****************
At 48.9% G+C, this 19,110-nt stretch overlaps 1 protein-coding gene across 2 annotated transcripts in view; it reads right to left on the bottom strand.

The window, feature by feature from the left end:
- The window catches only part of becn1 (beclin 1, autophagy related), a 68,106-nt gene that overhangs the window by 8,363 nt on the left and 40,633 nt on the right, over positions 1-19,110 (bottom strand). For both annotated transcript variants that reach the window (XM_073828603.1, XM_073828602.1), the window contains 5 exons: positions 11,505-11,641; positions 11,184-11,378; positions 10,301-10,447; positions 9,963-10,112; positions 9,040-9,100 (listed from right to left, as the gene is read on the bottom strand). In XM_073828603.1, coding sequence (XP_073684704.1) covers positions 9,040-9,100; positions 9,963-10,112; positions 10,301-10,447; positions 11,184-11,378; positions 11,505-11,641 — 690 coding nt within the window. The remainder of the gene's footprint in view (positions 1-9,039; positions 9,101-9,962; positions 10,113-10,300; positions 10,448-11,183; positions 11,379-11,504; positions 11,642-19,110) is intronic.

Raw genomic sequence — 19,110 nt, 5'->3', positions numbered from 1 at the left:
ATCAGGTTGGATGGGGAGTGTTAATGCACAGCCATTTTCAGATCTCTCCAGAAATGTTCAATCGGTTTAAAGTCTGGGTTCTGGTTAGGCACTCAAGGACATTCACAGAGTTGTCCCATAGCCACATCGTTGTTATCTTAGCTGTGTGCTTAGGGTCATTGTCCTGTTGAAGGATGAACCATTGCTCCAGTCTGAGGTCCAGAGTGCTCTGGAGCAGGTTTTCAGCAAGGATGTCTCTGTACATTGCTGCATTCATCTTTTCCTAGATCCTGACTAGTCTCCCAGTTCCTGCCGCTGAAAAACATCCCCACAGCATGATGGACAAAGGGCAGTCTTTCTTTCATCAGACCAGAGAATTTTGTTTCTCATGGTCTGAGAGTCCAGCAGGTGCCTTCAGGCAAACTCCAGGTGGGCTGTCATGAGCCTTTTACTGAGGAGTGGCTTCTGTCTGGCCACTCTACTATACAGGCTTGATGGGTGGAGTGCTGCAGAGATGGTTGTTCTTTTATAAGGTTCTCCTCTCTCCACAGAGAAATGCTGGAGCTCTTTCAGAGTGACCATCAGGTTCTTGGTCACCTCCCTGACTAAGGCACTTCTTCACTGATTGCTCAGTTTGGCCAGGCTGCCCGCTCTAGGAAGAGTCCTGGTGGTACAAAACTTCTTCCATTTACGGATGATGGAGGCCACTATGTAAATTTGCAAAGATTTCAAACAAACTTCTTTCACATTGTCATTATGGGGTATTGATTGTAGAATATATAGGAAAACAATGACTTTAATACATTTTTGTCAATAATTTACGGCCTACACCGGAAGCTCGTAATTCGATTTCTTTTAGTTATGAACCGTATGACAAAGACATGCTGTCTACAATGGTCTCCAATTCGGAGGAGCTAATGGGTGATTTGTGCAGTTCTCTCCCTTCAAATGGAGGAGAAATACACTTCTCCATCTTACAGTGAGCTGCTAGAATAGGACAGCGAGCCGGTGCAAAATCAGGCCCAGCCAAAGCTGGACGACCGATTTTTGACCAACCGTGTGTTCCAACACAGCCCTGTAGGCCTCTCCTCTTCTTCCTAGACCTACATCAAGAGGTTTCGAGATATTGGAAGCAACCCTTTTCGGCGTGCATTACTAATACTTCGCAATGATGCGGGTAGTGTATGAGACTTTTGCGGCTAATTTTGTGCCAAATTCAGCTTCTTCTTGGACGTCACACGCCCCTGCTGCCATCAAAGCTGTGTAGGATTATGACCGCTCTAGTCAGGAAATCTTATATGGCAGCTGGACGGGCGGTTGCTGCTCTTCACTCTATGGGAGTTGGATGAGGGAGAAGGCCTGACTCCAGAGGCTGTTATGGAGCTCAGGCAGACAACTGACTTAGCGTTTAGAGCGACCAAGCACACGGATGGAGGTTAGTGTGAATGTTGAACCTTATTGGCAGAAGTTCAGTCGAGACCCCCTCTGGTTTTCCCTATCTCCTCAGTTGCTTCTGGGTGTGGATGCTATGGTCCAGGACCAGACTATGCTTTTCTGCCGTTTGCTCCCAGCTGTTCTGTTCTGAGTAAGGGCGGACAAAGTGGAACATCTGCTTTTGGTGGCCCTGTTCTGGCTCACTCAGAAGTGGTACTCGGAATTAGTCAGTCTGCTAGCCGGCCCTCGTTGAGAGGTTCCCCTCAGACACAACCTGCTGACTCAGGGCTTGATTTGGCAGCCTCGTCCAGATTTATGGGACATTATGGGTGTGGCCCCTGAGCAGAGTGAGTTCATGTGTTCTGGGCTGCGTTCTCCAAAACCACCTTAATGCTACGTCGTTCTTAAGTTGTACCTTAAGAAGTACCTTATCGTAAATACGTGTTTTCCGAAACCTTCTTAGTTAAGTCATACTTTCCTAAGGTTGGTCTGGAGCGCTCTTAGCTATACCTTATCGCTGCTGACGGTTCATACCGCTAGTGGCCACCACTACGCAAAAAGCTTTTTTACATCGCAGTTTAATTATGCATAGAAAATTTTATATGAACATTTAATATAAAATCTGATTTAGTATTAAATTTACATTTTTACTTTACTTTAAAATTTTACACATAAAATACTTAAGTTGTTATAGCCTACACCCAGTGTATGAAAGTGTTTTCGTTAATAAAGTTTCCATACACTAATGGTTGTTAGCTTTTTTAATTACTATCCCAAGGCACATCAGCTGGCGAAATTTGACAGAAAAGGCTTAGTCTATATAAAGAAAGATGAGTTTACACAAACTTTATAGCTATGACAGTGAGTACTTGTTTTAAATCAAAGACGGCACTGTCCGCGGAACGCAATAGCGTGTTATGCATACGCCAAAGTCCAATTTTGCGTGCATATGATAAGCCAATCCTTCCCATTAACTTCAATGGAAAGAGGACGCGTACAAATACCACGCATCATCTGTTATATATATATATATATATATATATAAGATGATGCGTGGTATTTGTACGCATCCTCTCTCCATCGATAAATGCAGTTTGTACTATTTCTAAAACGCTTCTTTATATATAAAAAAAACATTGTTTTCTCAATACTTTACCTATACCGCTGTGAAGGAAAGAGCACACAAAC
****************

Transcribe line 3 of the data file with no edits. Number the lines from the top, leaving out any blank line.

- The window catches only part of becn1 (beclin 1, autophagy related), a 68,106-nt gene that overhangs the window by 8,363 nt on the left and 40,633 nt on the right, over positions 1-19,110 (bottom strand). For both annotated transcript variants that reach the window (XM_073828603.1, XM_073828602.1), the window contains 5 exons: positions 11,505-11,641; positions 11,184-11,378; positions 10,301-10,447; positions 9,963-10,112; positions 9,040-9,100 (listed from right to left, as the gene is read on the bottom strand). In XM_073828603.1, coding sequence (XP_073684704.1) covers positions 9,040-9,100; positions 9,963-10,112; positions 10,301-10,447; positions 11,184-11,378; positions 11,505-11,641 — 690 coding nt within the window. The remainder of the gene's footprint in view (positions 1-9,039; positions 9,101-9,962; positions 10,113-10,300; positions 10,448-11,183; positions 11,379-11,504; positions 11,642-19,110) is intronic.